Ensure your training success with a motivated workout team

Strength Sensei CP

Publication Date: 2001

I’m often asked if it’s better to train alone or with a training partner – the answer is neither! To create the most anabolic environment for increasing strength and packing on muscle, you should have at least two training partners. Here are seven reasons why:

  1. No one is up for every workout.Group dynamics will always boost individual training drive, especially when bets and competitions are involved. Typically one training partner will be up, one will be down, and one will fall somewhere in the middle. The leader of the day will help keep up the average intensity.
  2. A group of three is usually optimal.Weight training is not a team sport, so three training partners is usually ideal. Let’s say the group is training dips and chins for relative strength. Here is how their sets could progress:

— The weakest person goes first, and each keeps adding weight until the last one goes; then, they start over. For example, Wimpy Albert goes first, OK Bob goes second, Buff Master Carl goes last, and then they repeat.

Here is how that same group would progress when training for functional hypertrophy, which involves a shorter rest interval:

— Albert starts on chins, Bob starts on dips, and Carl waits his turn. This rotation keeps the rest interval optimal.

  1. There is always someone better than the others in a specific lift.Seldom is one training partner the best in every lift, and this difference brings about healthy competition. Healthy competition brings out the best in people.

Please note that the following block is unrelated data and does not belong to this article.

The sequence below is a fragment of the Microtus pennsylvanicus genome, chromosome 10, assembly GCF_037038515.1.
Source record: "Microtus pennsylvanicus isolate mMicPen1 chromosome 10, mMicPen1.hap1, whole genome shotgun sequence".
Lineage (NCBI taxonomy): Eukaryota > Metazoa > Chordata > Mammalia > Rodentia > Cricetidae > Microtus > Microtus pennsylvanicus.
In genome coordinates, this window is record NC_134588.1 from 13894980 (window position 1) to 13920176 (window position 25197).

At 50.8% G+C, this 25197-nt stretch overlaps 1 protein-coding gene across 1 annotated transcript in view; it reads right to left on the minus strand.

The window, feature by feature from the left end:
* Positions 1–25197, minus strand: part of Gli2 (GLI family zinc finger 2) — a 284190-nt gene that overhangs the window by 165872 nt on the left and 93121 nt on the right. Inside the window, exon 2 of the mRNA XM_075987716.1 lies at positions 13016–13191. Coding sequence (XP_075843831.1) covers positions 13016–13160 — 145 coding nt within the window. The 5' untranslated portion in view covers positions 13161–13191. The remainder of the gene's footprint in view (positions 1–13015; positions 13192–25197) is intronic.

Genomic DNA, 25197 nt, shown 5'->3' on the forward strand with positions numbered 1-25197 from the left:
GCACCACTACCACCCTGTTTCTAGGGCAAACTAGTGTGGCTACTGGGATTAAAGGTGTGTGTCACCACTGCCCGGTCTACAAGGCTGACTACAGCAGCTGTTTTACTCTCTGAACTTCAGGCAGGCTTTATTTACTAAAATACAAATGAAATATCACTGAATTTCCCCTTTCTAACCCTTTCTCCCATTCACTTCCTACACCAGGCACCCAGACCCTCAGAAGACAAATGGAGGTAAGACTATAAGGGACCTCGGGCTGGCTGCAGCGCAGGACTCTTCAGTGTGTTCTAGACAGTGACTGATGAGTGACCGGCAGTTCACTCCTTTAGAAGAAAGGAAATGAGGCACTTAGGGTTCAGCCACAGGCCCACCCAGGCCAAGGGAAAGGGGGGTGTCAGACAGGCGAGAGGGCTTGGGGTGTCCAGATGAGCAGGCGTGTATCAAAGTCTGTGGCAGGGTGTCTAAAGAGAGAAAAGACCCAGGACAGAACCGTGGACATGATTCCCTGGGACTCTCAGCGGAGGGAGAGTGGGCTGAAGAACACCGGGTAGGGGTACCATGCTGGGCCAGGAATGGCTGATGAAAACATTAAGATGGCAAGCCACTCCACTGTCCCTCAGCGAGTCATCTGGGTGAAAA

2. Changing the weights and cleaning is a cinch.Lifting in a small group is more efficient than training solo. When lifting bumpers off the end of a barbell used for deadlifts, one lifter can lift one end of the bar off the floor while another person easily pulls the weight off the bar.
  3. Experienced lifters won’t need stopwatches.Training in groups moves the workout along at an optimal pace. That is, the length of the pause between lifters performing their work sets becomes engrained in their internal clocks.
  4. Small group training is safer.Weightlifters often squat on the lifting platform, using a bar with bumper plates. If they miss a lift, they dump the weight backward, which takes some skill when using especially heavy weights. In most commercial gyms, it’s best to have two lifters spotting a squat. If you have three training partners, two can spot the lift while the other can coach the lifter to push harder or giving coaching tips.
  5. Promotes effective use of training logs.If only one spotter is needed, one person can spot while the other updates their training log, when the numbers and training experiences are still fresh. If you wait until the end of a workout to complete a training log, you may have forgotten exactly what you did or what needs to be changed. Tommy Kono is a 2x Olympic gold medal winner who broke world records in four weight classes. He said, “The palest ink is better than the best of memories.”
Experienced weightlifters will often squat without a spotter, simply dropping the weight on the platform. (Bruce Klemens photo)

The major hurdle with small group training comes when group synergy is at odds with individual training goals. If one member wants to be a bodybuilder, one wants to be an offensive lineman, and one wants to be a powerlifter, the program design will center on making compromises. Compromise, in this case, is not a good thing.

That’s my sales pitch for recruiting multiple training partners. Bottom line: If you can find two other colleagues who share your training goals, you’ll experience an outstanding shortcut to success!

Lead photo by Miloš Šarčev

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